Cholera patients at Musa Qula District Hospital on July 22, 2022 in Helmand province, Afghanistan (AFP / Lillian SUWANRUMPHA)
The overcrowded infirmaries of the run-down Musa Qula district hospital in southern Afghanistan are just one of the symbols of the dramatic humanitarian crisis that is gripping the country a year after the Taliban returned to power.
Last month, this hospital in Helmand province was forced to close except for people suspected of being infected with cholera.
The infirmary soon filled with apathetic patients, IV needles stuck in their wrists.
Although the clinic does not have the equipment to test for cholera, around 550 patients came within a few days.
“It’s very difficult,” Ehsanullah Rodi, the head of the exhausted hospital, who has been sleeping just five hours a day since the influx of patients, told AFP.
“We didn’t see that last year or before that,” he said.
The Taliban took power in Afghanistan on August 15 after US-led foreign forces hastily withdrew. While violence has since declined significantly, the humanitarian crisis in the country has rapidly worsened.
– “No dry bread” –
Poverty, worst in the country’s south, has reached desperate levels, exacerbated by drought and rising prices since Russia invaded Ukraine.
Malnourished children at Boost Hospital, jointly run by the Afghan Ministry of Health and Doctors Without Borders (MSF), on July 21, 2022 in Lashkar Gad, Helmand province, Afghanistan (AFP / Lillian SUWANRUMPHA)
“Since the emirate (Taliban) came to power, we can’t even find oil,” laments a woman on a hospital bed in Lashkar Gah, the provincial capital of Helmand, next to her grandchild, six-month-old, who is malnourished.
“The poor are crushed under their feet,” adds this 35-year-old woman of the Taliban, her face hidden behind a veil.
Her grandson is being treated for the fifth time at Boost Hospital, a maze of buildings run jointly by the Afghan Ministry of Health and Doctors Without Borders (MSF).
“We can’t even find dry bread,” regrets Breshna, the mother of another patient. “We haven’t had anything to eat for three or four days.”
The employees “have no rest,” adds Homeira Nowrozi, the deputy head of nursing.
A nurse prepares baby food for malnourished children at Boost Hospital in Lashkar Gad, Helmand province, Afghanistan, July 21, 2022 (AFP / Lillian SUWANRUMPHA)
“We have many patients who arrive in critical condition,” she says, because the parents couldn’t come earlier.
“We don’t know how many deaths (…) we have in the districts” because many people “don’t come to the hospital,” adds Homeira Nowrozi, who tries to be heard over the cries of the babies.
– cuts in humanitarian aid –
Afghanistan’s economic hardship began long before the Taliban took over, but it brought the country of 38 million people to the brink of collapse.
The entrance to Musa Qala District Hospital, where cholera patients are treated, on July 22, 2022 in Helmand province, Afghanistan ( AFP / Lillian SUWANRUMPHA )
The United States froze $7 billion in central bank balances, the banking sector collapsed, and foreign aid, which accounted for 45% of the country’s GDP, suddenly ground to a halt.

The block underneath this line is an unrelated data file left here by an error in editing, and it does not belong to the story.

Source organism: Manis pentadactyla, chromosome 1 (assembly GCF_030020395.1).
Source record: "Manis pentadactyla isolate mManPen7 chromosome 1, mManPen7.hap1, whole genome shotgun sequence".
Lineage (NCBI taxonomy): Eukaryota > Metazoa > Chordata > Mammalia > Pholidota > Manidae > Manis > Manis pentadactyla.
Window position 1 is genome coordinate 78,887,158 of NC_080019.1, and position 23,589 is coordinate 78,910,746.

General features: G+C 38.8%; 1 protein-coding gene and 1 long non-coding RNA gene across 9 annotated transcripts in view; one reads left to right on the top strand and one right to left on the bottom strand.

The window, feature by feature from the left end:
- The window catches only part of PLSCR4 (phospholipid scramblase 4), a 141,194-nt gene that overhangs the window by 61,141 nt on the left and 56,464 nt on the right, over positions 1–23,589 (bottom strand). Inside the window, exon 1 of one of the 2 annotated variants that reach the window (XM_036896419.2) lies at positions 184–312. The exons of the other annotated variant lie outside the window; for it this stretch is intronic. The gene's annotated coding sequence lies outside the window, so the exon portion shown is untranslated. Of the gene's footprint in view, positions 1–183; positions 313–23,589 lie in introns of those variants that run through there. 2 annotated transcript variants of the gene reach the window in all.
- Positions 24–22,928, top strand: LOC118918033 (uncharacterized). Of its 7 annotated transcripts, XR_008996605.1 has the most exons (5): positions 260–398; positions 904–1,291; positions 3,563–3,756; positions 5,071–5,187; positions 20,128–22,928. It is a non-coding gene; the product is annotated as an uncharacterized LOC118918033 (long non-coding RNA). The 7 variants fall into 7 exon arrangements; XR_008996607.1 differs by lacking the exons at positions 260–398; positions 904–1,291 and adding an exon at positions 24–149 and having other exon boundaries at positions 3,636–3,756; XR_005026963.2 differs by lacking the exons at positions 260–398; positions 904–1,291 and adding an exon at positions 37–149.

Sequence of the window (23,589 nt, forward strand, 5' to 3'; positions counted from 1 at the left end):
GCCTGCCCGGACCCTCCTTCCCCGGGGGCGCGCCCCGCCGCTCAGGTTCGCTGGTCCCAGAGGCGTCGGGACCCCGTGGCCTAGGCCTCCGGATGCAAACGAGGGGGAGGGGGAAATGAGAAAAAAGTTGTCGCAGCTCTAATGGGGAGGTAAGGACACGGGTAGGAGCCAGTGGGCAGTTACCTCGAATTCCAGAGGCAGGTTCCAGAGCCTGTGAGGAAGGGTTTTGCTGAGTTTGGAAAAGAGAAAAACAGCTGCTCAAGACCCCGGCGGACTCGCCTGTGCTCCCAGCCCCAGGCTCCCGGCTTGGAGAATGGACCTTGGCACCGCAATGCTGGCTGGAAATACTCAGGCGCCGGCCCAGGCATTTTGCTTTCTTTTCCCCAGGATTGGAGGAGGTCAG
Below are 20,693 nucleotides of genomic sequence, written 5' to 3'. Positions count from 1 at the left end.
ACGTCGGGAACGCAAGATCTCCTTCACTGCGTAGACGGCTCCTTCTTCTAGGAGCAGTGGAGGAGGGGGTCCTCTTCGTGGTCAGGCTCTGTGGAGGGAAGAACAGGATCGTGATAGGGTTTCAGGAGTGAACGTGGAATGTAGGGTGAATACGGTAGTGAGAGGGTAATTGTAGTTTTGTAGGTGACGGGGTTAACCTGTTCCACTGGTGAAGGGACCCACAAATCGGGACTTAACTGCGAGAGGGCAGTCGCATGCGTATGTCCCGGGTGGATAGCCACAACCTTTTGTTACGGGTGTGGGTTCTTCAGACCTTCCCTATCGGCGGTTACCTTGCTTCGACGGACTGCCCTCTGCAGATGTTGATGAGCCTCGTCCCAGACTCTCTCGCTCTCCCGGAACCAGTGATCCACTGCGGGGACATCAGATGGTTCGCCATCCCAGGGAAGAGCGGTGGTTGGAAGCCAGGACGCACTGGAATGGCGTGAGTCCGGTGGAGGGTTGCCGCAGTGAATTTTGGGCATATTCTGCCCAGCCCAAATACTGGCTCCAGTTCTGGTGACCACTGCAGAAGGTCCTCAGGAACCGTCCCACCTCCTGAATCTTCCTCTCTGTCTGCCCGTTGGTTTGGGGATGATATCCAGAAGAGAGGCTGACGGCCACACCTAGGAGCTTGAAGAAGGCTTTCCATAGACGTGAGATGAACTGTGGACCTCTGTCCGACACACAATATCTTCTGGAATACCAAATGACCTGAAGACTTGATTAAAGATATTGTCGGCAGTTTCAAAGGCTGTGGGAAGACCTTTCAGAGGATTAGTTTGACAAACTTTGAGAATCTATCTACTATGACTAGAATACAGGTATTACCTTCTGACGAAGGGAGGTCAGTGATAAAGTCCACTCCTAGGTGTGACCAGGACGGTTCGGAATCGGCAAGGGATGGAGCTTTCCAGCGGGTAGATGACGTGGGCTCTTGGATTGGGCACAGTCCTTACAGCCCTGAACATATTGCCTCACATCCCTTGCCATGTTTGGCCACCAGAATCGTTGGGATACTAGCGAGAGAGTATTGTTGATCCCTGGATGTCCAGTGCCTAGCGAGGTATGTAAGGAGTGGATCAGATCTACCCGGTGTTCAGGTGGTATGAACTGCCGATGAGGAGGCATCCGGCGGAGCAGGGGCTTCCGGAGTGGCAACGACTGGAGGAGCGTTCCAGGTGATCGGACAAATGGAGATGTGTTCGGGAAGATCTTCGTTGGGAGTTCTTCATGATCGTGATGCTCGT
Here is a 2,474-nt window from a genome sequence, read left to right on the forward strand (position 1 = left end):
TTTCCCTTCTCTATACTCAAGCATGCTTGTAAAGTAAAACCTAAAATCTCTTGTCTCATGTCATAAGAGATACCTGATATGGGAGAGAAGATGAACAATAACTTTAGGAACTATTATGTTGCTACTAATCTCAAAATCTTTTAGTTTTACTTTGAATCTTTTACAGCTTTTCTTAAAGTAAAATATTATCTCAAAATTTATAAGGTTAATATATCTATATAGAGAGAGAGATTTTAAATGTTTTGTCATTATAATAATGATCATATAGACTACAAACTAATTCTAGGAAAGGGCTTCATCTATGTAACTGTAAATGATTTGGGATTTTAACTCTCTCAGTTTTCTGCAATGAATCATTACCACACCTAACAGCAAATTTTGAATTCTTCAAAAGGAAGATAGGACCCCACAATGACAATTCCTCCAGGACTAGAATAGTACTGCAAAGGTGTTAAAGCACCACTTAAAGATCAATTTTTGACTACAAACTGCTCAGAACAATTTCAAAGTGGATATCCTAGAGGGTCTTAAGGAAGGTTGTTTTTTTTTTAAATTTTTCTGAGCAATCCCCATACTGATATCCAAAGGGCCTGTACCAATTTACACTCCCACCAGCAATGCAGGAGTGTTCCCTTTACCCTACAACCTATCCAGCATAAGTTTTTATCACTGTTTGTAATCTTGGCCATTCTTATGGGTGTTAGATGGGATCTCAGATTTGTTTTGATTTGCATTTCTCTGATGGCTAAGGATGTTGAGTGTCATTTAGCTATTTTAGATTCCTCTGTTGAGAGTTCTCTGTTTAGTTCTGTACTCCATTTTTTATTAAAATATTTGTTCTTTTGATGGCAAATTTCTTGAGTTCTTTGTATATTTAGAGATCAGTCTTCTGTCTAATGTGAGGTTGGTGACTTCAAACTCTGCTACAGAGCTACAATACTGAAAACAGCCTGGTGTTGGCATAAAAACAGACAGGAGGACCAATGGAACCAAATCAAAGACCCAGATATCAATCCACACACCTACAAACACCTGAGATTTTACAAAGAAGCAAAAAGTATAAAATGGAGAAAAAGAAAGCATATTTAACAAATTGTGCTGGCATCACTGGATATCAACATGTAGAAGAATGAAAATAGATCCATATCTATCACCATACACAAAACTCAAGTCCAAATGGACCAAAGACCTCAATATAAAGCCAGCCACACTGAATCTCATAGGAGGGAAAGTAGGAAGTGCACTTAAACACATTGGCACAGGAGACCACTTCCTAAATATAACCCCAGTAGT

“How do you bring aid to a country whose government you don’t recognize?” asks Roxanna Shapour of the Afghanistan Analysts Network (AAN).
However, humanitarian aid in the face of crises like the June earthquake that killed more than 1,000 people and left tens of thousands homeless is easy because it is “non-political, vital aid”.
Funds are also flown in for food aid and health care. But helping long-term projects is more complex.
“If you come into the country and say, ‘I’m going to pay all the teachers’ salaries,’ that’s fine,” Roxanna Shapour said.
“So what will the Taliban do with the money they don’t spend on teachers’ salaries?”
In Musa Qala, the economy hardly seems to survive on repairing motorcycles, selling poultry carcasses and energy drinks kept lukewarm in filthy freezers.
– “Government clothes too big” –
The city, which witnessed some of the bloodiest chapters of the 2001-2021 war, is connected to Lashkar Gah, Helmand’s capital, by a path that winds through a dry riverbed fringed by craggy rocks.
The entrance to Musa Qala district hospital on July 22, 2022 in Helmand province, Afghanistan ( AFP / Lillian SUWANRUMPHA )
The road continues further south at Sangin where the mud walls have been so damaged by artillery fire that they are collapsing.
“Now we can go to the hospital day and night,” said Maimana, whose eight-year-old daughter Asia is being treated at Musa Qala.
“There used to be fighting and mines, the roads were closed,” she recalls.
The influx of new patients means there is “less space” and “less staff and therefore difficulties,” Helmand public health director Sayed Ahmad analyzes with AFP.
Nonetheless, the soft-spoken doctor, whose desk is lined with medical books, insists that “the overall situation is better” than under the previous government, where corruption was rampant.
The Taliban flag now flies openly in Helmand, planted on buildings riddled with bullets.
After two decades of coveting control of the country, the Taliban are ruling the nation at its most ruined.
“Government clothing is too big for them,” said a man from Lashkar Gah who wished to remain anonymous.